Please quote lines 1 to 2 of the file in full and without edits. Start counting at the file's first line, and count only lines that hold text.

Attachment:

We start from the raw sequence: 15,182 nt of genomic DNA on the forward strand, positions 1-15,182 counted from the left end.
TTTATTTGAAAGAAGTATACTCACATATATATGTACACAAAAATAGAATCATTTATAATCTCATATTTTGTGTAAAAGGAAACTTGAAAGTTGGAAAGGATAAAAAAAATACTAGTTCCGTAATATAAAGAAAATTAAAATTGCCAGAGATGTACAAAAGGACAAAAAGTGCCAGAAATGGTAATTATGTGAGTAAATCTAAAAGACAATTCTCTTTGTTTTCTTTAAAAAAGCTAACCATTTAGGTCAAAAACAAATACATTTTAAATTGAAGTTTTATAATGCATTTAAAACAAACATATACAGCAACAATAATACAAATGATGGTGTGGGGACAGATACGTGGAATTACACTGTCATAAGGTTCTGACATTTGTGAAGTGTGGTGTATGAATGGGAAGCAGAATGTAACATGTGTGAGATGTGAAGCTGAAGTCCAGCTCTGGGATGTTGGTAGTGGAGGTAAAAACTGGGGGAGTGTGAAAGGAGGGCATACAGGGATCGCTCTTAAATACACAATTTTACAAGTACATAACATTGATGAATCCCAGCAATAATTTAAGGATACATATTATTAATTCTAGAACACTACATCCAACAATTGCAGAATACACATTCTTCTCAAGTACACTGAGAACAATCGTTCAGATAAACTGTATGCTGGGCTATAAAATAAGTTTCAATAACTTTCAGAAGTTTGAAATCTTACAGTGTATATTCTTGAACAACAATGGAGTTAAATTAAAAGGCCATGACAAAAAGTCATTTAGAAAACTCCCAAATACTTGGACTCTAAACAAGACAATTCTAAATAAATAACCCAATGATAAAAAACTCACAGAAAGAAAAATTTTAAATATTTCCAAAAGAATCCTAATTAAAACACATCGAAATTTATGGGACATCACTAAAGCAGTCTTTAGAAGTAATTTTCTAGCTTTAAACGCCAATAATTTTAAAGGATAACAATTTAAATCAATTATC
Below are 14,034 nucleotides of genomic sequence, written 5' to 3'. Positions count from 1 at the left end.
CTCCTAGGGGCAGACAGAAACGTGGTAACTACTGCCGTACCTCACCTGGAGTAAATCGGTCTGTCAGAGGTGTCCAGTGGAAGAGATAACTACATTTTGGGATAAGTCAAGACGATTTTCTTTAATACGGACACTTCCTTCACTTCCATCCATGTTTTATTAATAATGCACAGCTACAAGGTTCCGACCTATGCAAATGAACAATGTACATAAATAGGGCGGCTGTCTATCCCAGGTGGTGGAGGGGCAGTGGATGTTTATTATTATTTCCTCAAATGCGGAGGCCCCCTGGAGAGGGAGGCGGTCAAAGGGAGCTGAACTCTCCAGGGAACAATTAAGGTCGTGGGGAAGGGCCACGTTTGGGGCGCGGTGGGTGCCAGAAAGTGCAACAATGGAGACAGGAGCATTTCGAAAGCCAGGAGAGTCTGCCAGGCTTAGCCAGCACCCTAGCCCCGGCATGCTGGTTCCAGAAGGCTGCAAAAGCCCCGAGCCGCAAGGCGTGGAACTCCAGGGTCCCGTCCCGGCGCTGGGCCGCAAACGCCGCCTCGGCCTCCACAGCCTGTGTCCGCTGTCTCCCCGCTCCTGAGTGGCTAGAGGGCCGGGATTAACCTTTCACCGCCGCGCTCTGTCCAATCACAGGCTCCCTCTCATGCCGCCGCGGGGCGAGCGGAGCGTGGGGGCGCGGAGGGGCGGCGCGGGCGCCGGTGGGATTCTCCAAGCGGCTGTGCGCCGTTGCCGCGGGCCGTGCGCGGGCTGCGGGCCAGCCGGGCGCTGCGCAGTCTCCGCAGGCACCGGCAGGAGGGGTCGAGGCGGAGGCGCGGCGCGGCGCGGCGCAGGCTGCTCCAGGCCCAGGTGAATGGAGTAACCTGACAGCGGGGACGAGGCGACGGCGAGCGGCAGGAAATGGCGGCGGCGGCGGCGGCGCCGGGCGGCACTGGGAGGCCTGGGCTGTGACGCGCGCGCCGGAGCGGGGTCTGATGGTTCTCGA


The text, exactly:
We start from the raw sequence: 15,182 nt of genomic DNA on the forward strand, positions 1-15,182 counted from the left end.
TTTATTTGAAAGAAGTATACTCACATATATATGTACACAAAAATAGAATCATTTATAATCTCATATTTTGTGTAAAAGGAAACTTGAAAGTTGGAAAGGATAAAAAAAATACTAGTTCCGTAATATAAAGAAAATTAAAATTGCCAGAGATGTACAAAAGGACAAAAAGTGCCAGAAATGGTAATTATGTGAGTAAATCTAAAAGACAATTCTCTTTGTTTTCTTTAAAAAAGCTAACCATTTAGGTCAAAAACAAATACATTTTAAATTGAAGTTTTATAATGCATTTAAAACAAACATATACAGCAACAATAATACAAATGATGGTGTGGGGACAGATACGTGGAATTACACTGTCATAAGGTTCTGACATTTGTGAAGTGTGGTGTATGAATGGGAAGCAGAATGTAACATGTGTGAGATGTGAAGCTGAAGTCCAGCTCTGGGATGTTGGTAGTGGAGGTAAAAACTGGGGGAGTGTGAAAGGAGGGCATACAGGGATCGCTCTTAAATACACAATTTTACAAGTACATAACATTGATGAATCCCAGCAATAATTTAAGGATACATATTATTAATTCTAGAACACTACATCCAACAATTGCAGAATACACATTCTTCTCAAGTACACTGAGAACAATCGTTCAGATAAACTGTATGCTGGGCTATAAAATAAGTTTCAATAACTTTCAGAAGTTTGAAATCTTACAGTGTATATTCTTGAACAACAATGGAGTTAAATTAAAAGGCCATGACAAAAAGTCATTTAGAAAACTCCCAAATACTTGGACTCTAAACAAGACAATTCTAAATAAATAACCCAATGATAAAAAACTCACAGAAAGAAAAATTTTAAATATTTCCAAAAGAATCCTAATTAAAACACATCGAAATTTATGGGACATCACTAAAGCAGTCTTTAGAAGTAATTTTCTAGCTTTAAACGCCAATAATTTTAAAGGATAACAATTTAAATCAATTATC